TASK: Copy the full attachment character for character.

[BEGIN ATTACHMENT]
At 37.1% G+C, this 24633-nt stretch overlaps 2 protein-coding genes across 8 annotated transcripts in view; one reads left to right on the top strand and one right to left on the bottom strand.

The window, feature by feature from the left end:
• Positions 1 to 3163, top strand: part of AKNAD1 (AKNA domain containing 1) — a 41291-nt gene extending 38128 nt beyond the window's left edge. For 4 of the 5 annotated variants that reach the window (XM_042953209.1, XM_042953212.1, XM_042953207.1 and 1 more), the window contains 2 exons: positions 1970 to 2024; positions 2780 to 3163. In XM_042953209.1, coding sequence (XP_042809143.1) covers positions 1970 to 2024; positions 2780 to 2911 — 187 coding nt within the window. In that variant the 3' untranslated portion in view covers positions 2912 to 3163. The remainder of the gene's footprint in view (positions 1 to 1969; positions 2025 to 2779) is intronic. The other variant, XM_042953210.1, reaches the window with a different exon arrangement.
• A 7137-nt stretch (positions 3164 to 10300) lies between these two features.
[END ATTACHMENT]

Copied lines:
At 37.1% G+C, this 24633-nt stretch overlaps 2 protein-coding genes across 8 annotated transcripts in view; one reads left to right on the top strand and one right to left on the bottom strand.

The window, feature by feature from the left end:
• Positions 1 to 3163, top strand: part of AKNAD1 (AKNA domain containing 1) — a 41291-nt gene extending 38128 nt beyond the window's left edge. For 4 of the 5 annotated variants that reach the window (XM_042953209.1, XM_042953212.1, XM_042953207.1 and 1 more), the window contains 2 exons: positions 1970 to 2024; positions 2780 to 3163. In XM_042953209.1, coding sequence (XP_042809143.1) covers positions 1970 to 2024; positions 2780 to 2911 — 187 coding nt within the window. In that variant the 3' untranslated portion in view covers positions 2912 to 3163. The remainder of the gene's footprint in view (positions 1 to 1969; positions 2025 to 2779) is intronic. The other variant, XM_042953210.1, reaches the window with a different exon arrangement.
• A 7137-nt stretch (positions 3164 to 10300) lies between these two features.